MOBILE, Ala. — Bernie Carbo launched the greatest pinch-hit home run in Red Sox history. He admitted he was high on drugs during the 1975 World Series.
“I probably smoked two joints, drank about three or four beers, got to the ballpark, took some [amphetamines], took a pain pill, drank a cup of coffee, chewed some tobacco, had a cigarette, and got up to the plate and hit,’’ Carbo said.
The Sox were four outs from elimination against Cincinnati’s Big Red Machine in Game 6 when Carbo came off the bench to smash a three-run home run into the center-field bleachers, tying the score at 6-6. The blast set up Carlton Fisk’s arm-waving, 12th-inning walkoff home run for the ages. (Boston Globe)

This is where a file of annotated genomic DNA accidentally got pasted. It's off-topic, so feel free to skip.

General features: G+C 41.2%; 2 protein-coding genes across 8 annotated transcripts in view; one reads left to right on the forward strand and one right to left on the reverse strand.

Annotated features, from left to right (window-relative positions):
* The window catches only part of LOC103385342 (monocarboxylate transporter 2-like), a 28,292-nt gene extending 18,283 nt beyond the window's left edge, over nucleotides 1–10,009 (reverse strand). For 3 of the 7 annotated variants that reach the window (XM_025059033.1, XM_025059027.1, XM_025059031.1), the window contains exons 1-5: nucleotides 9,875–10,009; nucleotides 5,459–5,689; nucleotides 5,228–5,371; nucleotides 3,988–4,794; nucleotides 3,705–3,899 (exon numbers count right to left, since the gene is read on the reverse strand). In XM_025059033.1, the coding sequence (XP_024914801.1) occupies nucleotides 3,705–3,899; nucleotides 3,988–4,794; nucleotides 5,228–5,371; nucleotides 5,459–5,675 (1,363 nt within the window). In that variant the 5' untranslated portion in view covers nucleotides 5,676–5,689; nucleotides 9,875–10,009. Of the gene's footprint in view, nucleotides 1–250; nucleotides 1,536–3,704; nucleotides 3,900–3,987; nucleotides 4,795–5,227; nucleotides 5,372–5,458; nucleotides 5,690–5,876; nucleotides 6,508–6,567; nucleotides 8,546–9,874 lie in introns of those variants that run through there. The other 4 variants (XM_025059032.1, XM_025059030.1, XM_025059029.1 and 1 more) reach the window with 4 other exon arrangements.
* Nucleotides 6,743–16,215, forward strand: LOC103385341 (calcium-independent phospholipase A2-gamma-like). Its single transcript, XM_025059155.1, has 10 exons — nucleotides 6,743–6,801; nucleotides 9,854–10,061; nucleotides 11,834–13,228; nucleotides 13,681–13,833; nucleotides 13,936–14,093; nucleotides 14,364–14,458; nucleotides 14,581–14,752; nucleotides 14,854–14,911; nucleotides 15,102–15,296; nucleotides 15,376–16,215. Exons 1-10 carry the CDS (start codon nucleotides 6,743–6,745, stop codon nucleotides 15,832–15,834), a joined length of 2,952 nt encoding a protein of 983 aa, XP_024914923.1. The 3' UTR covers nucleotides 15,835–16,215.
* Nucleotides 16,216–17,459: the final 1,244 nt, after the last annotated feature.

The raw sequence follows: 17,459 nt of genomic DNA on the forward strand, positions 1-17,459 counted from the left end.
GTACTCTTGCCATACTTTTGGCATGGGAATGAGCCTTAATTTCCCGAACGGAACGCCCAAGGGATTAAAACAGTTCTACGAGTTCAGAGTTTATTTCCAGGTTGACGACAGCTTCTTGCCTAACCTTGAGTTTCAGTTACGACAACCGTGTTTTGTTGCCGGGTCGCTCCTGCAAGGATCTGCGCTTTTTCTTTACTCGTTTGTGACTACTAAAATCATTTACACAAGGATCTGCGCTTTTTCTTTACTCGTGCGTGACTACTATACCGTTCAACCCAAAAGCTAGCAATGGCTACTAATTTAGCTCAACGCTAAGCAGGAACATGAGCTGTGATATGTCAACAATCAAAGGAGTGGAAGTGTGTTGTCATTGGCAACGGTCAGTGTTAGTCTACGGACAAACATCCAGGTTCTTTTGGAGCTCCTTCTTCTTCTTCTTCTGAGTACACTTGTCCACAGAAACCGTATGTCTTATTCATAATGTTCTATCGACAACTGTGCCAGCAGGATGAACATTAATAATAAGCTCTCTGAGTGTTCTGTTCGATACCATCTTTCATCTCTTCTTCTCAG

Ted Williams always insisted hitting a baseball thrown by a major league pitcher was the hardest thing to do in sports. Which actually makes Carbo’s drugs, pills, tobacco, and booze-addled feat somewhat superhuman when you think about it. Not that it was a particularly bright thing to do. (I had to throw in that last line for any dim bulb who might think I’m endorsing what he did. God, I hate political correctness.)
Carbo’s story also includes sex abuse and finding Jesus.